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The Confidence Question—and an Answer

It was a familiar request. So many clients come to me with the same goal.

“I want,” she said, “to sound and feel more confident when speaking in person and on Zoom, especially when introducing myself and explaining what I do.”

You know I don’t offer myself as a mindset coach, although people often do change their mindset during our work together. In a way, I’m more of a bodyset coach. Seems to me that one good path to a new way of thinking and feeling is through the body. And it starts, of all places, with the feet.

As I do with so many people, I suggested that she uncross her legs and put both feet flat on the floor. Then center her bottom on the chair, sitting close enough to the front of the chair that her feet could comfortably stay where she’d put them. And balance her weight, so she’s not shifting or leaning to one side or the other. (You might want to try this yourself, now, as you read this.)

With a straight spine, she dropped her shoulders, shoulder blades back and down, chest open and expansive.

Her hands—and yours too—belong on the arms of the chair, or on the table, or resting loosely on the thighs. But they’re apart, not clasped together in your lap demurely, so you look like a good girl.

And the neck is straight, crown of the head toward the ceiling, as if there were a hook there, and a string pulling you up.

If you’ve been doing this along with my client and me, you may already feel lighter, yet more grounded. Open, and at the same time, more solid. Comfortably taking up space, without encroaching on anyone else’s. And yes, confident.

Isn’t it interesting how our inner feeling can change when we shift our outward demeanor?

The same thing works when you’re standing up, say, to speak at a meeting. Plant your feet, hip-distance apart. And don’t even think about wrapping one leg around the other the way some young women do, so they’re wobbling on a too-small base, sort of shaped like a bowling pin.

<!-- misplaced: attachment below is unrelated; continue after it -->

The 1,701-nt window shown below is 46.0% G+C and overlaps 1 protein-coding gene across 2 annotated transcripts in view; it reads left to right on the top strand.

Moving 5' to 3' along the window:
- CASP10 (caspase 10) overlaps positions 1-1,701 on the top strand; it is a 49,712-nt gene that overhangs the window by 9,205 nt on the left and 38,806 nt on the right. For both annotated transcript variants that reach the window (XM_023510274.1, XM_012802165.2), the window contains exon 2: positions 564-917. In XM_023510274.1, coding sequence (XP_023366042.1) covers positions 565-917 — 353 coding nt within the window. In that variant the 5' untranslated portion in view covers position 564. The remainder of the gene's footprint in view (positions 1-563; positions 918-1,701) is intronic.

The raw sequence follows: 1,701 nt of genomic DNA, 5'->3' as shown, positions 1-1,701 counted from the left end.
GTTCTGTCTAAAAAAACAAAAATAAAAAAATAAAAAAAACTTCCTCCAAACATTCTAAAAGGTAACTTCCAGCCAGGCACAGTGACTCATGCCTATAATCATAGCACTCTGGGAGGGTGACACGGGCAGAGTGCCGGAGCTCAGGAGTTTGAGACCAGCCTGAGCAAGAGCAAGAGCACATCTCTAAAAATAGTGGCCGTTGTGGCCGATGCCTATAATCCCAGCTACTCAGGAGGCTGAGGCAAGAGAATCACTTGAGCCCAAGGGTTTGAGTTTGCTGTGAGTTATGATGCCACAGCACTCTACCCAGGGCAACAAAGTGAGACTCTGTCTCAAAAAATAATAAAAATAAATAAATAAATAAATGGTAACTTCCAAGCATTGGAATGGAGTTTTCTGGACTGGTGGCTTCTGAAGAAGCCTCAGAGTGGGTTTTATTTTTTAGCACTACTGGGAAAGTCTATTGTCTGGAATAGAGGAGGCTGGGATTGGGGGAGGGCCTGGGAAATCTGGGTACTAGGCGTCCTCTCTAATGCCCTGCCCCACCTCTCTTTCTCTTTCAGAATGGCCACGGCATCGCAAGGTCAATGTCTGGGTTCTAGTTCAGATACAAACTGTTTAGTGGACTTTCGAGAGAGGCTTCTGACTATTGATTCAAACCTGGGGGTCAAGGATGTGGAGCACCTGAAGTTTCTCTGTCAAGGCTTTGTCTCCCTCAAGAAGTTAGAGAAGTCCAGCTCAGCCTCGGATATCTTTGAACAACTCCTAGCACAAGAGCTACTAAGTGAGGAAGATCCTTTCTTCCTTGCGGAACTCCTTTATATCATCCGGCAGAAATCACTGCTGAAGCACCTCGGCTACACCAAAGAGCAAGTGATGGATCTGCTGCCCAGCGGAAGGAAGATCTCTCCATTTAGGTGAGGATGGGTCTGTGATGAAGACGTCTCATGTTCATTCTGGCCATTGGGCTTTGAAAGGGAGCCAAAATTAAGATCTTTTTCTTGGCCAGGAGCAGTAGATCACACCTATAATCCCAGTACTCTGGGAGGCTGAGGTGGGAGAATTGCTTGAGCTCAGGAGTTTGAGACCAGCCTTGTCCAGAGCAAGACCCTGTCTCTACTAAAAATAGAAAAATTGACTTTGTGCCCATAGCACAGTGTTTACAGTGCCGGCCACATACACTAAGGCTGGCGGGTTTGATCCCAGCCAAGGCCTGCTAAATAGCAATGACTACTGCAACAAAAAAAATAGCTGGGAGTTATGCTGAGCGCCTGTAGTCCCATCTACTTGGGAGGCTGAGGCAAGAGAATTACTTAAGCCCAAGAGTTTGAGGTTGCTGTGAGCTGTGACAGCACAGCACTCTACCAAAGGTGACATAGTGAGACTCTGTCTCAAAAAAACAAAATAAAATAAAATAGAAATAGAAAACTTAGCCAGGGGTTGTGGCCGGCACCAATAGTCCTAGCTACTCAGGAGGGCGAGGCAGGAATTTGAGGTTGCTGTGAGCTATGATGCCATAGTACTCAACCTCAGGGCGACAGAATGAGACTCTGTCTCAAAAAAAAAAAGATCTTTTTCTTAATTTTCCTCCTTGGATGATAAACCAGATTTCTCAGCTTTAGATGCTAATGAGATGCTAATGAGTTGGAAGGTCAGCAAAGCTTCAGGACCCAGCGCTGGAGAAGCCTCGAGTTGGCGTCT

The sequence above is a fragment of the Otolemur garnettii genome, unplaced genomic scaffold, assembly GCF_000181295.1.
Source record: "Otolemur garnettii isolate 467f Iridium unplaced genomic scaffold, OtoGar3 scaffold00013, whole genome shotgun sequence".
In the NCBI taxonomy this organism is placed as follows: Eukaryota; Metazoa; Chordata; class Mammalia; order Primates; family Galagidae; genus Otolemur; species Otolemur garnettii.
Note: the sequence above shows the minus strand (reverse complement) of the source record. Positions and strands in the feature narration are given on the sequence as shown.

Stand up straight, your shoulders back and down, your chest open, your neck straight, facing the room. Allow yourself to breathe fully and deeply. Feel your ribcage expand, your side-body and even your back moving gently in and out.

Whether we’re standing or sitting, that breath from the belly supports a strong voice. Practicing it now, you might realize how often your breathing is shallower, more constricted. That tightness produces a thin, tinny voice, lacking the depth and richness you could access.

We’ve been breathing our whole lives, right? We certainly know how to breathe. And yet, when we begin to take in the air and let it back out with some attention, some awareness, everything can change.

Breathing this way, we naturally, easily produce a different sound. A new voice emerges. One that conveys more confidence, more comfort, more power.

Of course, when it comes to sounding confident, it’s not just the tone and volume of our voice that make a difference. The language we use has enormous impact on how people perceive us. And for that matter, how we perceive ourselves! We’ll tackle that another time. For now, come back to this coaching session with me.

My client began to change before my eyes—and ears.

Adopting this more grounded, centered posture, she naturally took up more space. Instead of folding in on herself, seeming small and insignificant … right there in my dining room chair, she grew in perceived stature and significance. No, of course, her physical height and weight didn’t change. The shift was energetic. And it showed.

Her homework (and you might want to take this on yourself) is to experiment with this new way of showing up. To notice how she feels when she plants herself firmly and fills up her space. And to observe how others respond to her too.

I’ll be curious about her observations. And yours.